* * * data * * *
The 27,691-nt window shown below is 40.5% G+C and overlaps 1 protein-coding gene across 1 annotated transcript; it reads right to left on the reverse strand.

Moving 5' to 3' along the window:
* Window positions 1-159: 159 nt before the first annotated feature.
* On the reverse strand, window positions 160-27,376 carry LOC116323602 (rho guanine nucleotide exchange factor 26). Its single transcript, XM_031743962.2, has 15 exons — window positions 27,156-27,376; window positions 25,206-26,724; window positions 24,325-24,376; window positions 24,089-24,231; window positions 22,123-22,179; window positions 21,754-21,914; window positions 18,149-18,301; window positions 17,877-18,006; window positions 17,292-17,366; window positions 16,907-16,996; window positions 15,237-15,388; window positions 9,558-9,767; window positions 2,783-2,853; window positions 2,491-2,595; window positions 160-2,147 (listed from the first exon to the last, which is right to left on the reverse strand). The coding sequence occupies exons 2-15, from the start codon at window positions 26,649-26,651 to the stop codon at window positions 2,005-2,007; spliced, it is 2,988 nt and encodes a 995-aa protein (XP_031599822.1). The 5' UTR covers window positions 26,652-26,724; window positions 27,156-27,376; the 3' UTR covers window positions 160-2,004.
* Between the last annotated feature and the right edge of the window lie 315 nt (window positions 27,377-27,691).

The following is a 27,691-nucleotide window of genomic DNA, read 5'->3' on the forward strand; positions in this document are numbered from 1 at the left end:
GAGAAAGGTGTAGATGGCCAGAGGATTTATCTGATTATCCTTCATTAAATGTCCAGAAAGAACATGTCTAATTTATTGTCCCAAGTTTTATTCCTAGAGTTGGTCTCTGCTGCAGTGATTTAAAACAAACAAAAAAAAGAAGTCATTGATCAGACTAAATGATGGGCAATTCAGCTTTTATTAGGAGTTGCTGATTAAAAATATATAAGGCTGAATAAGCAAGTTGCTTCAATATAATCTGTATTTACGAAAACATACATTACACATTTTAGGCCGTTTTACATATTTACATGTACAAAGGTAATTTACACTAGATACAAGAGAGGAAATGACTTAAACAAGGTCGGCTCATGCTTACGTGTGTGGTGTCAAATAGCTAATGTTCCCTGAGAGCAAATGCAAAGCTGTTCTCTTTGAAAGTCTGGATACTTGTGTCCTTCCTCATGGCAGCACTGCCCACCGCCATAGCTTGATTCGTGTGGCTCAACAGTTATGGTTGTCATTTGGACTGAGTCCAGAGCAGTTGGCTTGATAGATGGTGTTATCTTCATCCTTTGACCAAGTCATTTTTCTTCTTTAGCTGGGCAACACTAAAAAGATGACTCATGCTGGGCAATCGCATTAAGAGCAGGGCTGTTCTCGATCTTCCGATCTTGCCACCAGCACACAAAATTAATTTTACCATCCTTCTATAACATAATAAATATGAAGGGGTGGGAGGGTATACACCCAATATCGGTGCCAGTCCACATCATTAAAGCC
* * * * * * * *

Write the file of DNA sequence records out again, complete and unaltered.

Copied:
The 27,691-nt window shown below is 40.5% G+C and overlaps 1 protein-coding gene across 1 annotated transcript; it reads right to left on the reverse strand.

Moving 5' to 3' along the window:
* Window positions 1-159: 159 nt before the first annotated feature.
* On the reverse strand, window positions 160-27,376 carry LOC116323602 (rho guanine nucleotide exchange factor 26). Its single transcript, XM_031743962.2, has 15 exons — window positions 27,156-27,376; window positions 25,206-26,724; window positions 24,325-24,376; window positions 24,089-24,231; window positions 22,123-22,179; window positions 21,754-21,914; window positions 18,149-18,301; window positions 17,877-18,006; window positions 17,292-17,366; window positions 16,907-16,996; window positions 15,237-15,388; window positions 9,558-9,767; window positions 2,783-2,853; window positions 2,491-2,595; window positions 160-2,147 (listed from the first exon to the last, which is right to left on the reverse strand). The coding sequence occupies exons 2-15, from the start codon at window positions 26,649-26,651 to the stop codon at window positions 2,005-2,007; spliced, it is 2,988 nt and encodes a 995-aa protein (XP_031599822.1). The 5' UTR covers window positions 26,652-26,724; window positions 27,156-27,376; the 3' UTR covers window positions 160-2,004.
* Between the last annotated feature and the right edge of the window lie 315 nt (window positions 27,377-27,691).

The following is a 27,691-nucleotide window of genomic DNA, read 5'->3' on the forward strand; positions in this document are numbered from 1 at the left end:
GAGAAAGGTGTAGATGGCCAGAGGATTTATCTGATTATCCTTCATTAAATGTCCAGAAAGAACATGTCTAATTTATTGTCCCAAGTTTTATTCCTAGAGTTGGTCTCTGCTGCAGTGATTTAAAACAAACAAAAAAAAGAAGTCATTGATCAGACTAAATGATGGGCAATTCAGCTTTTATTAGGAGTTGCTGATTAAAAATATATAAGGCTGAATAAGCAAGTTGCTTCAATATAATCTGTATTTACGAAAACATACATTACACATTTTAGGCCGTTTTACATATTTACATGTACAAAGGTAATTTACACTAGATACAAGAGAGGAAATGACTTAAACAAGGTCGGCTCATGCTTACGTGTGTGGTGTCAAATAGCTAATGTTCCCTGAGAGCAAATGCAAAGCTGTTCTCTTTGAAAGTCTGGATACTTGTGTCCTTCCTCATGGCAGCACTGCCCACCGCCATAGCTTGATTCGTGTGGCTCAACAGTTATGGTTGTCATTTGGACTGAGTCCAGAGCAGTTGGCTTGATAGATGGTGTTATCTTCATCCTTTGACCAAGTCATTTTTCTTCTTTAGCTGGGCAACACTAAAAAGATGACTCATGCTGGGCAATCGCATTAAGAGCAGGGCTGTTCTCGATCTTCCGATCTTGCCACCAGCACACAAAATTAATTTTACCATCCTTCTATAACATAATAAATATGAAGGGGTGGGAGGGTATACACCCAATATCGGTGCCAGTCCACATCATTAAAGCC